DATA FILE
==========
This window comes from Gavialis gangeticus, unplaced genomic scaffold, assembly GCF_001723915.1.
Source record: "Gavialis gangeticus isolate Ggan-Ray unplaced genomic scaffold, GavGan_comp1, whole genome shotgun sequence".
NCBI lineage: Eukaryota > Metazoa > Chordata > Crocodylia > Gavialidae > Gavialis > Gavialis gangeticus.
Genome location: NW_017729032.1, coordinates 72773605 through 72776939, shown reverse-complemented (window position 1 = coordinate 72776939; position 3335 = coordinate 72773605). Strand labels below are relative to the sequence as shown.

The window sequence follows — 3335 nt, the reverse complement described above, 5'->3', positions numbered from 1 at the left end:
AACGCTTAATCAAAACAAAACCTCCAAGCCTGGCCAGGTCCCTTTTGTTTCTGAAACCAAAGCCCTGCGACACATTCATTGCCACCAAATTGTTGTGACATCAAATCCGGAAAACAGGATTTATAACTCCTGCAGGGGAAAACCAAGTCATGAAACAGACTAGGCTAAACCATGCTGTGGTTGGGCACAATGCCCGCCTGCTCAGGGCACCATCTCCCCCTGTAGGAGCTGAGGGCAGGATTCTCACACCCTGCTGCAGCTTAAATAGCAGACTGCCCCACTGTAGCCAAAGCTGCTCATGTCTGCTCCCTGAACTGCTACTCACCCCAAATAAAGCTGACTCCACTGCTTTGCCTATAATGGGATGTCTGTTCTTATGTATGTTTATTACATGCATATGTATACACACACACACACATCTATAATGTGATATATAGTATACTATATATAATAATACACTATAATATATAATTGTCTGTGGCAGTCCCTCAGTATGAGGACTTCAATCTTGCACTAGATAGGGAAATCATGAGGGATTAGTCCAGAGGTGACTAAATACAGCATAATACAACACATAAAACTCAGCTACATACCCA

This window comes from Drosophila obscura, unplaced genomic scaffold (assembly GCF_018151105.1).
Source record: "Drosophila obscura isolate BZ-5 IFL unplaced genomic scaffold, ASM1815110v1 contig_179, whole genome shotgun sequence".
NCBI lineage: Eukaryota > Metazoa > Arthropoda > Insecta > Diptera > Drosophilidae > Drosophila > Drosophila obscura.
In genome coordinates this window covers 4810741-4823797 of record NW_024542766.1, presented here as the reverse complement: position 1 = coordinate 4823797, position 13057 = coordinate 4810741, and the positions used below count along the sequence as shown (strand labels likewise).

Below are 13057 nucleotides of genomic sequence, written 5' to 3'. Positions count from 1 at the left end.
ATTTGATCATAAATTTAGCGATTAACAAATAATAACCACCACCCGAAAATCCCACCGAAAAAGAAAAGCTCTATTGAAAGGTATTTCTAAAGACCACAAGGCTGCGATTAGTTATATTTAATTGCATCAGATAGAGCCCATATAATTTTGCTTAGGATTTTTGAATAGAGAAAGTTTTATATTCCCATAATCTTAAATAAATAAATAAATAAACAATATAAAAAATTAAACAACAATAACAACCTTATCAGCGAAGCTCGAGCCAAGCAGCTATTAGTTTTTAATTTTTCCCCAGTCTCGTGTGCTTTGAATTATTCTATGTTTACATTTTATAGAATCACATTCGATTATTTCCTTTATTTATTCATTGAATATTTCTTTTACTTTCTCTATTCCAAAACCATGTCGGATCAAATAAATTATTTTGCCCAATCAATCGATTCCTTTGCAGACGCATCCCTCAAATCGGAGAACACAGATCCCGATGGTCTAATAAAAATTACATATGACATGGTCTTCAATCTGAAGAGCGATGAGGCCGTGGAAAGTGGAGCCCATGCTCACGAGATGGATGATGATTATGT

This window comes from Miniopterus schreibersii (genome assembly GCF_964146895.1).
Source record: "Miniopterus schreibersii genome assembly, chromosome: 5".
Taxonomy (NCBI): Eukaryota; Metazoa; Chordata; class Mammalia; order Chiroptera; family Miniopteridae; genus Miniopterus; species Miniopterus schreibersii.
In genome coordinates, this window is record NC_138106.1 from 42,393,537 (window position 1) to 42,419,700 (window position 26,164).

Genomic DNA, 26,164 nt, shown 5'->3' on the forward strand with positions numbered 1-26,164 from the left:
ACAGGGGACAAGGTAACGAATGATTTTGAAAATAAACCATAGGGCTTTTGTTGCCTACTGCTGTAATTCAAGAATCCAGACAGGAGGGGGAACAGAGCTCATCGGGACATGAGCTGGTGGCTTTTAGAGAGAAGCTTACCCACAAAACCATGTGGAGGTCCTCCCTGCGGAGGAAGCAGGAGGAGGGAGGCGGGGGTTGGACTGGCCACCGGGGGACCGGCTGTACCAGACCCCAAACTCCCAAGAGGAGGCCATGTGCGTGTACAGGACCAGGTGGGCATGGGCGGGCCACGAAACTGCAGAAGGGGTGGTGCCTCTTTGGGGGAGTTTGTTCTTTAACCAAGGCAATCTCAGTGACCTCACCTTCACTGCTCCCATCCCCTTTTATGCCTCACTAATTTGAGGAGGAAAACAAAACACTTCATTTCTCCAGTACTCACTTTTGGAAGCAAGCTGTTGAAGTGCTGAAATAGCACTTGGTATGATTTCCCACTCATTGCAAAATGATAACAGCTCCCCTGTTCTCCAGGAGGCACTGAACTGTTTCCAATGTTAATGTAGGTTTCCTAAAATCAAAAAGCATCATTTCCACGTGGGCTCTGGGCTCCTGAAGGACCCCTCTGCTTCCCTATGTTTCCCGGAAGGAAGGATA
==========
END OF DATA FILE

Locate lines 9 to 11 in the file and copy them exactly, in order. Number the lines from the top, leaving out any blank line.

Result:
NCBI lineage: Eukaryota > Metazoa > Arthropoda > Insecta > Diptera > Drosophilidae > Drosophila > Drosophila obscura.
In genome coordinates this window covers 4810741-4823797 of record NW_024542766.1, presented here as the reverse complement: position 1 = coordinate 4823797, position 13057 = coordinate 4810741, and the positions used below count along the sequence as shown (strand labels likewise).

Below are 13057 nucleotides of genomic sequence, written 5' to 3'. Positions count from 1 at the left end.